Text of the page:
At Facebook’s F8 developer conference today, Mark Zuckerberg spoke expansively about the future of communication—how it would be more visual; how we could leave digital markers in physical spaces for friends and strangers; how the lines between physical and digital were beginning to blur.
Using these as guidelines, you end up with something that looks a lot like Snapchat. Facebook, of course, would love to bury the idea that it’s just copying the “camera company.“ And now it’s turning to the one weapon that Snap—the five-year-old startup fresh off an IPO—has never wanted to cultivate: developers.
Today, Facebook launched a closed beta today for AR Studio, a set of tools it will slowly release for outside developers to build augmented-reality applications for Facebook. Developers will be able to more easily build programs that live inside Facebook’s camera, like selfie filters, informational tags or art associated with real world objects, and games, according to Facebook’s keynote presentation. Since the beta is closed, you can’t log in and try it yourself today, but Facebook is accepting applications.
Developers are part of what makes Facebook such a useful platform: Using Facebook to sign into other applications like Tinder and AirBnB saves people time and allows them to present themselves in a unified way across the internet. Farmville and Words With Friends became synonymous with addictive online gaming on the platform. They were all things that kept you inside Facebook’s world.
Snap, on the other hand, has been resistant to letting developers make custom filters or effects for its app. It went to great lengths to keep third-party developers from building unofficial apps that could save images sent through the service, executives told Backchannel in 2015, citing privacy concerns.
“We never wanted third-party apps on our platform,” Snap VP of engineering Tim Sehn said. “We have created a product where it is more critically important than ever before that we control the end user experience. We’ve made commitments to our users.”
Now, Snapchat’s system of closed, curated content will face off against Facebook’s open marketplace.
While Facebook will develop some AR applications itself, the move could backfire: bots and VR haven’t made much of a splash within the developer community. VP of messaging David Marcus even alluded to the trouble his platform has had with bots during his keynote speech.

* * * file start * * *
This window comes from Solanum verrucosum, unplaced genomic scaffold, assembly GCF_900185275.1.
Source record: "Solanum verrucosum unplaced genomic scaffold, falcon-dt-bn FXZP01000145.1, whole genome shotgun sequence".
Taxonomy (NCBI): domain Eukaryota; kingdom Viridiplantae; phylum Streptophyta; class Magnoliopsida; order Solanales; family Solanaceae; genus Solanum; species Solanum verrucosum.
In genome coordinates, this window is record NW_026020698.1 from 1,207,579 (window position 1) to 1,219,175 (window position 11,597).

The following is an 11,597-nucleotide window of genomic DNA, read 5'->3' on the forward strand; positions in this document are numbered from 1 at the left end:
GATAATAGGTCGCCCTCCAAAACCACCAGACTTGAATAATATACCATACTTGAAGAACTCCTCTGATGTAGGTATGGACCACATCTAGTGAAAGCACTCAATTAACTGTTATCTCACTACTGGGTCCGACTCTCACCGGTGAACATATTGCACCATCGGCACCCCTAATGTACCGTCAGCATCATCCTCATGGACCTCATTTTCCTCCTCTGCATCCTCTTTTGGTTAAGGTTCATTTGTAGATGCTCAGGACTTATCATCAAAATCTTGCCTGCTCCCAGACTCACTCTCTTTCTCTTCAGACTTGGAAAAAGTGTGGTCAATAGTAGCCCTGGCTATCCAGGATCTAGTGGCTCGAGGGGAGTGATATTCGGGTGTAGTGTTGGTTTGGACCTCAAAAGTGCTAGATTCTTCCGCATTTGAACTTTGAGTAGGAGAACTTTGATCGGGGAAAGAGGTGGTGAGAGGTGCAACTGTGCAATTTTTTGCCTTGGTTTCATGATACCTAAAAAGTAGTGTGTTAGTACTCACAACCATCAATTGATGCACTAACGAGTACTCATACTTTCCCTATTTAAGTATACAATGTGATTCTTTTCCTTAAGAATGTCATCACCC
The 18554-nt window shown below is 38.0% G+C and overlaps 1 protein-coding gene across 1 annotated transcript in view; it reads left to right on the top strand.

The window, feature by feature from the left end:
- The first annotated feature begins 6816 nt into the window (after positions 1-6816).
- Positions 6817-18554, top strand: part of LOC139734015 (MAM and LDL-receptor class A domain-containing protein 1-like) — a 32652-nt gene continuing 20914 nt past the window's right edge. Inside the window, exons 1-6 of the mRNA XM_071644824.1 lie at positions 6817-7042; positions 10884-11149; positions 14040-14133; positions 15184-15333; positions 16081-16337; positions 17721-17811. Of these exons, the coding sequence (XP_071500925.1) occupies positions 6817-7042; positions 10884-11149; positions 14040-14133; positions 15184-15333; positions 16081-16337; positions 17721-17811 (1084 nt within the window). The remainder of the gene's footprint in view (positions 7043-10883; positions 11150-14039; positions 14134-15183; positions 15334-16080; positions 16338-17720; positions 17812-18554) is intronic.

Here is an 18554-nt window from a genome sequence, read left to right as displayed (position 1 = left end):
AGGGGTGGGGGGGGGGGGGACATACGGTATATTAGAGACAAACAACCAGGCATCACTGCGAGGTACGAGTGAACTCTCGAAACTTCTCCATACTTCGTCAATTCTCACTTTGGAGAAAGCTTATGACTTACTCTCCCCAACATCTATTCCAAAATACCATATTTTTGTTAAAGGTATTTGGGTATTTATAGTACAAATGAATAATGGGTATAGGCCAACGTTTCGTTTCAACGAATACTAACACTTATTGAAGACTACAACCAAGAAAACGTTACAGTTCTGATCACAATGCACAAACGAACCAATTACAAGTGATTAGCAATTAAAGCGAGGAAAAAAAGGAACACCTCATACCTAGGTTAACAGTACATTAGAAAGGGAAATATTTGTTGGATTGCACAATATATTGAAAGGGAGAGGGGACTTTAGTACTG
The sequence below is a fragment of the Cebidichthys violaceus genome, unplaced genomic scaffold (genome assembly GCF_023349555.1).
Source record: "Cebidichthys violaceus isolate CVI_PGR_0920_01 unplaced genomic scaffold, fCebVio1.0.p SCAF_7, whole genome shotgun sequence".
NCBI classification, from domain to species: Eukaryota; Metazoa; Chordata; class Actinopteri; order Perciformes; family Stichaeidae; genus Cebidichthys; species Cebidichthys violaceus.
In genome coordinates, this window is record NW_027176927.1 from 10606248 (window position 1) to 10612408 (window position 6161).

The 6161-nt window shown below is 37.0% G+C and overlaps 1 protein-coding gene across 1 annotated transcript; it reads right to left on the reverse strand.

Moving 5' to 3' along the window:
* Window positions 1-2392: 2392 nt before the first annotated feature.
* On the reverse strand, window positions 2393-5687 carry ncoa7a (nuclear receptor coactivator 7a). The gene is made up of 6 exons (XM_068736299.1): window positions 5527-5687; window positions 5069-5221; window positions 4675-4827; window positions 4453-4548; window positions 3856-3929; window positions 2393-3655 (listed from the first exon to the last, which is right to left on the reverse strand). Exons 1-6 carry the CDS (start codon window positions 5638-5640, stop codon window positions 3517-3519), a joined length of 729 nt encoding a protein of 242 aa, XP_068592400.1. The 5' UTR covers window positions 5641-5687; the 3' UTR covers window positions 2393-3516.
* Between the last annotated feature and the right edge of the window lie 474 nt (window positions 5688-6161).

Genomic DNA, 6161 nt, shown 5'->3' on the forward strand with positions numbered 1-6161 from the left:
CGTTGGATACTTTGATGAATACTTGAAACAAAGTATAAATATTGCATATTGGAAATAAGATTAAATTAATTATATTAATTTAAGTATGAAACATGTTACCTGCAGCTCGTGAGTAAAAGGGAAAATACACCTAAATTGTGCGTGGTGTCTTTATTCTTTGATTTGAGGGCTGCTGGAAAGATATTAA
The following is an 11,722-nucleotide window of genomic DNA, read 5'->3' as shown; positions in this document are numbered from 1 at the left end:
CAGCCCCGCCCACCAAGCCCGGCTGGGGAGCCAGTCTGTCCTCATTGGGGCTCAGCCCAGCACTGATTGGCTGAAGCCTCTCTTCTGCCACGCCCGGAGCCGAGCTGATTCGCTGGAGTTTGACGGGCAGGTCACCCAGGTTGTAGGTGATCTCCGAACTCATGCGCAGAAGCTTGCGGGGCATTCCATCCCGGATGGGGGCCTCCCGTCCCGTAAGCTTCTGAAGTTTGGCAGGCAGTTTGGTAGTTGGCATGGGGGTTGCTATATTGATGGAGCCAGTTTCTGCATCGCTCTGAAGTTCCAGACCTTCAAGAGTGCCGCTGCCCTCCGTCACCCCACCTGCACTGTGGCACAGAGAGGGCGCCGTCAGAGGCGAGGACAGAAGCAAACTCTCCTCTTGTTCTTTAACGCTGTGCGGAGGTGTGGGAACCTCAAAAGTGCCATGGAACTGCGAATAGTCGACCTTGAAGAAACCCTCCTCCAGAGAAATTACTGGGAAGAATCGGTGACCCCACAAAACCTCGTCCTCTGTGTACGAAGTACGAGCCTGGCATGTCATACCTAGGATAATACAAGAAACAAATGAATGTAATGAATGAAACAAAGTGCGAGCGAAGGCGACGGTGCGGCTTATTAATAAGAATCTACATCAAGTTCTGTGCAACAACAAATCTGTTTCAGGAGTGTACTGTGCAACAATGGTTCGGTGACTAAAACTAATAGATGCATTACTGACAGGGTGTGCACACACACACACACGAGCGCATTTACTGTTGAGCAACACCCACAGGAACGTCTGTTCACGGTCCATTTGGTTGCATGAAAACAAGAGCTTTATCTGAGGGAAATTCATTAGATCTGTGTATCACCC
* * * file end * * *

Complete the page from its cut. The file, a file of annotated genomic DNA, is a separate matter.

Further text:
“I’m glad we called it a beta,” Marcus said. “We got a lot of attention for opening our platform, and then right after we got a lot of attention for all the work we still needed to do.”
Bots required expertise that most brands didn’t have, and required an entirely different way of thinking about social-media strategy. There really wasn’t any good use case at the time, either—Facebook’s big bot reveal was a cat that told you the weather.
But augmented reality could be different, as Snapchat has already defined what some of these features can be, like novelty beards or objects that hover around a user’s head. They can be used by brands to advertise events or products, or deployed to celebrate holidays.
Facebook also has the advantage of being in people’s lives all the time. For instance, stickers that say “Like us on Facebook” adorn countless coffee shops and small businesses in the US—it’s easy to imagine pointing your smartphone camera at a sticker and the business’ Facebook page appearing in mid-air.
In some ways, this could be the test of whether Snapchat is unique in its ability to build its user interface on the camera, or merely the first. If Facebook users and developers flock to this platform that offers greater flexibility and control over how it’s used, Snap could be in trouble.
“It seems so basic, maybe you look at it and think ‘Oh this is just what the kids are into today,'” Zuckerberg said at the keynote today. “We look at it and we see something different. We see the beginning of a new platform.”